Nevertheless, I’m sure the Judges on the Australian High Court would have been more circumspect in forming their judgements knowing that some bewigged learned gentleman with some outlandish title in a land far away would subject their judgements to a very analytical review.

  61. Ragu

    The why of Ted Cruz not being ineligible is his parents are US citizens. Fuckheads.

    It’s all fairly simple. Caddies relations don’t get a look in because the parents have no allegiance. Therefore there is a time that the child, born in the USA, can consider changing allegiance to Uncle Sam

    Why are you lot so dumb about this?

  62. Blair

    “The High Court has said that one power – dealing with ‘aliens’ – doesn’t extend to a class of people who descend from and have maintained connections with communities of people who most certainly were not aliens at settlement.”
    Children of First Fleeters were not aliens, after all they were born in NSW, so why should their descendants be treated differently to descendants of Aboriginals and Torres Strait Islanders?

  63. Pyrmonter

    @ Blair

    I’m tempted to suggest that as descendants of First Fleeters, most of them are descendants of felons or those convicted of treasons and outlaws, and weren’t recognised by the law …
    As British Subjects, their nationality has been determined by successive laws dealing with aliens. I suppose an argument may now have been opened up as to whether all of those laws are valid, though I think that question has been agitated in the 1980s and 1990s cases referred to in Thom and Love.

    @ Old Bloke

    Not quite. Privy Council appeals on constitutional issues were abolished in the 70s. Appeals from the state courts survived until the mid 1980s. The Commonwealth was able to and did take action earlier than the states.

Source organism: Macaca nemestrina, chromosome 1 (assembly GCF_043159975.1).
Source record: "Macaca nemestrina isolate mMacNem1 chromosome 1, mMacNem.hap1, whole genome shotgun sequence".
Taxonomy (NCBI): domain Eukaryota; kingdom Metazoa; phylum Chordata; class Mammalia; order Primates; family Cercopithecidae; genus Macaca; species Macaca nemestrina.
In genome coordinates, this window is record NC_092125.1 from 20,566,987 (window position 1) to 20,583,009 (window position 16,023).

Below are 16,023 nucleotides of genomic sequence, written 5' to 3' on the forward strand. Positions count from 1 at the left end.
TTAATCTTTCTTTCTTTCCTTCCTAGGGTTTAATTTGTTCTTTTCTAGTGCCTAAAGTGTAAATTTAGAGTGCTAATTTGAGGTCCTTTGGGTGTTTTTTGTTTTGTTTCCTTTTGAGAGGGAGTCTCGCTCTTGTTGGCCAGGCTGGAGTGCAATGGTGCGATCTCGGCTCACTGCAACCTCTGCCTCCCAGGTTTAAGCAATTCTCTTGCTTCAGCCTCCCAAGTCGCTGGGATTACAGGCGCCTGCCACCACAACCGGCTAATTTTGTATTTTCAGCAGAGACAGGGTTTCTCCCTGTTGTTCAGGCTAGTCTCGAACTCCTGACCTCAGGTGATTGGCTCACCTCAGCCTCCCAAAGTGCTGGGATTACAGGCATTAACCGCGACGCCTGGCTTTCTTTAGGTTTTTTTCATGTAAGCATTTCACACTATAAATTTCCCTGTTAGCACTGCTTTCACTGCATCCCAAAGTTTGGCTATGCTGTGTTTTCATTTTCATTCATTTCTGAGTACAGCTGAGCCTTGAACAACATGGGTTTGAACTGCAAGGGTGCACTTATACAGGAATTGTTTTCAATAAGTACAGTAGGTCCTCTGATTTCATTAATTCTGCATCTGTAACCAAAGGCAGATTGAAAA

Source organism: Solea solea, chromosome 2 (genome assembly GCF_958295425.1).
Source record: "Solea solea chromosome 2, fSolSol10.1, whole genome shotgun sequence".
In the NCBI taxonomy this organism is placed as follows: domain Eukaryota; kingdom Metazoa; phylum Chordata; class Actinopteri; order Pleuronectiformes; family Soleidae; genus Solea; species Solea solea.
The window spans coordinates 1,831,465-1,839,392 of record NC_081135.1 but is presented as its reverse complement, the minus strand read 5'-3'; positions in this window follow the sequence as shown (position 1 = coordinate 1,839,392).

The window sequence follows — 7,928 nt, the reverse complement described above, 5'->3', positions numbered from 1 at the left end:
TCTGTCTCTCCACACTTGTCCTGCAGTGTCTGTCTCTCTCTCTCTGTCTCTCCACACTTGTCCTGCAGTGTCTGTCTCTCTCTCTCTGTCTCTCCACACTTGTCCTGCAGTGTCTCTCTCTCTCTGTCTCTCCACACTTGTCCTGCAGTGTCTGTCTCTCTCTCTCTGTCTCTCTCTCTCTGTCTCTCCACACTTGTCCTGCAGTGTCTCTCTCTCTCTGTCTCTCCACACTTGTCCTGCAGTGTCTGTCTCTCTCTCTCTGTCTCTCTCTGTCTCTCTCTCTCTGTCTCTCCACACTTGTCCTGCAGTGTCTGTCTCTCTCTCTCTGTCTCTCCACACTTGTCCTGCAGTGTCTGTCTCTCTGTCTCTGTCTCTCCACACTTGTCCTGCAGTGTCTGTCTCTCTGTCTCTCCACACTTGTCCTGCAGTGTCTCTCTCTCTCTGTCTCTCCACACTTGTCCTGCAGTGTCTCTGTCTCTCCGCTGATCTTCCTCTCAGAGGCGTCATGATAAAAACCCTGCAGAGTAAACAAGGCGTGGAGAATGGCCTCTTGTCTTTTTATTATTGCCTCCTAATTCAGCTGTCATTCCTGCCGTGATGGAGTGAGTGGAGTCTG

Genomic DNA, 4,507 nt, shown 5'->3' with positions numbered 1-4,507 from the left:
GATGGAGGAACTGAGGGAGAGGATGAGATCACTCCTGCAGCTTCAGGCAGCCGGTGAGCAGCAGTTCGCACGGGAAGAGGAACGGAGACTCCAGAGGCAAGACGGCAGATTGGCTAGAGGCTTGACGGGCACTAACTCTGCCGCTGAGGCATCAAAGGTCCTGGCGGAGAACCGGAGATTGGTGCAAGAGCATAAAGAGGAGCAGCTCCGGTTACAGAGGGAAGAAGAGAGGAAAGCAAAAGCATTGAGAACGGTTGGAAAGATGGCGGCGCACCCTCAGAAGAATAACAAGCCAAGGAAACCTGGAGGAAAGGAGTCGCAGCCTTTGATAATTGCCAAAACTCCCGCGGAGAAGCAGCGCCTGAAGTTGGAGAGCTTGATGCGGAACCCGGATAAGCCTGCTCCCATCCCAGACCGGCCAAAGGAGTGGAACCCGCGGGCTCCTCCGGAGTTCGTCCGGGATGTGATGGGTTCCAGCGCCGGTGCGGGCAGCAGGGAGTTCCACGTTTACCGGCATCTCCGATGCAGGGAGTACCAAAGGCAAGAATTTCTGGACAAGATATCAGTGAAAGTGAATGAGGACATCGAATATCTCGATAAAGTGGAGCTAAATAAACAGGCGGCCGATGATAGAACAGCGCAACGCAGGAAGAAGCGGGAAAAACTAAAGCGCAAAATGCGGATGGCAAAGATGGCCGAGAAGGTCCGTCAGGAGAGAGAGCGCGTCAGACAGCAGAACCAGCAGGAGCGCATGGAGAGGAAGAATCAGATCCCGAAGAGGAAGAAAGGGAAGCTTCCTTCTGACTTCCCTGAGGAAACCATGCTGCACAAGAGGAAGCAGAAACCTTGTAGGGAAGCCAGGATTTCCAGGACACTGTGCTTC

64. Ragu

    Children of First Fleeters were not aliens,

    no shit. but people born in other countries were not citizens of the colony.

    F-

    please try harder

  65. Ragu

    i wonder how many can see the subtle difference?

  66. Ragu

    actually, there is no subtle difference. The answer is right in your face.

    to be honest, its fucking depressing reading the Head Defect and others agreeing with this crap when the answer is explicit and was put into law 200 years ago.

  67. Pyrmonter

    @ Ragu

    There was no concept of ‘citizenship of the colony’: they were His Majesty’s subjects, wherever they were within the British Dominions. Until the 1920s imperial ‘nationality’ was more or less uniform; its uniformity was broken in the late 1940s after a conference between the UK and Dominions. The UK stripped many of its colonials of their citizenship in response to commonwealth immigration in the 1960s and 1970s, with the low point being the tardy treatment of the Hong Kongers. Now that the number of colonials is trivial (about 150,000 I think – Bermuda, Gibraltar, a few specks in the Caribbean and the Falklands for all intents and purposes) they’ve become more generous again.

  68. Lee

    However, the indigenous Minister for Indigenous Affairs, Ken Wyatt is apparently pleased the High Court has racially segregated the nation and upheld the equally stupid (and vague) notion of a “three part test” of indigeneity.

    It’s precisely because the Liberal party is full of hopeless LINOs like Wyatt, I would vote for a new right wing party (to the right of the Libs) in this country in a heartbeat.

  69. Ragu

    There was no concept of ‘citizenship of the colony

    That is highly debatable

  70. Pyrmonter

    @ Ragu

    Happy to be enlightened, but my understanding is that the colonies conferred ‘British Subject’ status on those they naturalized; and that that status was portable.

  71. nb

    Andre Lewis, #3322119, posted on February 13, 2020 at 11:19 am says:

    ‘the government should swiftly enact a law to reverse the decision.’